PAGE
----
She plunders her country's native musical heritage, telling stories, confessing her...
Chris Moss 2004-08-05
By turns mordant, melancholy and manic, Lila Downs is utterly Mexican. But while she gleefully gallops through rancheras and mariachis, the Cantina she hangs out in delivers more than the usual margarita-laced clichés.
On "La Tequilara", for instance, she flirts with hip hop, mocking the folksy phrases even as she intones them. Incarnating La Llorona, Mexico's mythical weeping woman, she plunders her country's native musical heritage, telling stories, confessing her sins, but it's alla role, a ruse almost, and she delights in the melodrama.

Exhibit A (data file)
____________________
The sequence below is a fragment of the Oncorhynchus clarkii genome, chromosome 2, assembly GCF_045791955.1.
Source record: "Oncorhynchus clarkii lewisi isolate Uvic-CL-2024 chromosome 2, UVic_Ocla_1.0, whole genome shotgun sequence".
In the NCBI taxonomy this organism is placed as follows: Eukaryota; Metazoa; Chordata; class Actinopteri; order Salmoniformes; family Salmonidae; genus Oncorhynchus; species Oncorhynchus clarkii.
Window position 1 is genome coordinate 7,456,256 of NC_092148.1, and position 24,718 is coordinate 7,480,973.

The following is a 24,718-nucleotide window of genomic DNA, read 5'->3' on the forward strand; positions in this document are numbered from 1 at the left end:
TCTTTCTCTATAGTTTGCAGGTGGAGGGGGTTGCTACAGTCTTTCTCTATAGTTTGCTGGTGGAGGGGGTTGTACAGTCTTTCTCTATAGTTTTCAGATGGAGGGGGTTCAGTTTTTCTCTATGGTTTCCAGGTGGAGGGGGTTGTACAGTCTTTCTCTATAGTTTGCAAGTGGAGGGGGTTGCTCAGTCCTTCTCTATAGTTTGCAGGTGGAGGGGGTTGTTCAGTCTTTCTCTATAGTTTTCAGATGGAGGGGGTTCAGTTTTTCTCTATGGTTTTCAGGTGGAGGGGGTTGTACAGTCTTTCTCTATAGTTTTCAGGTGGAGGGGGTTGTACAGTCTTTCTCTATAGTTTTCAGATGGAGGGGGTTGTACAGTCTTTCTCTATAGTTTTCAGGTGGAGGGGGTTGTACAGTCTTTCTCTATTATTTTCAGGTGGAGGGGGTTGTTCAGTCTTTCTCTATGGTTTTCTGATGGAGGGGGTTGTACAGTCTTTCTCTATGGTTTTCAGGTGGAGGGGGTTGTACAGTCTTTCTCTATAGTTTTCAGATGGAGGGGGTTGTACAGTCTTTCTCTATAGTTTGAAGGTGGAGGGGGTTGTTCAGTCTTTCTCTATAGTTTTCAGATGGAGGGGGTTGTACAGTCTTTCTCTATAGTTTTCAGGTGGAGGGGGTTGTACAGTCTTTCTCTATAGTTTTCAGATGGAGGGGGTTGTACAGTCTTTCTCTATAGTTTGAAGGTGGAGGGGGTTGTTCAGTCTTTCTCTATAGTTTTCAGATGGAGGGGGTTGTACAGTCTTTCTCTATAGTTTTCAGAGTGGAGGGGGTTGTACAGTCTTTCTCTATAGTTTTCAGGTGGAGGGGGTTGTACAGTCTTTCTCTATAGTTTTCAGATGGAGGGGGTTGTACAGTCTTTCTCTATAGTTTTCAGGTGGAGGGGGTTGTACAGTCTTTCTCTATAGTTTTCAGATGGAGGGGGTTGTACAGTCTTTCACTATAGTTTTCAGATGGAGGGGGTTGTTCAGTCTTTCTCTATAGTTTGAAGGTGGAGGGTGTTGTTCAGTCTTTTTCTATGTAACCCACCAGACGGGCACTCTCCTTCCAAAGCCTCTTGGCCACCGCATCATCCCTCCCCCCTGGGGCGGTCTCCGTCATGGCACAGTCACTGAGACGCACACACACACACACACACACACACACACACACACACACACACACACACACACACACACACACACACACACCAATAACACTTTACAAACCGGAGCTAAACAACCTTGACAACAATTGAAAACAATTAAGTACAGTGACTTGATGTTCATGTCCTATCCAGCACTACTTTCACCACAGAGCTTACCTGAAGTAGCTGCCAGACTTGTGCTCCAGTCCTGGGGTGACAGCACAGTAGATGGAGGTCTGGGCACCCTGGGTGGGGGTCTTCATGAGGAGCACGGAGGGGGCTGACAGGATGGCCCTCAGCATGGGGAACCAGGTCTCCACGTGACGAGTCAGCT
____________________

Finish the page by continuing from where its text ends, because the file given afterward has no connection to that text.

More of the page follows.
Downs sometimes sounds like a young Mercedes Sosa, pouring forth a rich baritone from deep in her belly.
She modulates wonderfully and her playful, provocative character always comes over, whether in a lullaby like "La Cama de Piedra" or in the more frantic "Arboles de la Barranca". As hot as a habanero chilli, Lila Downs even makes the cooking recipe of "La Cumbia del Mole" sound lustful, in the original and in the English version too.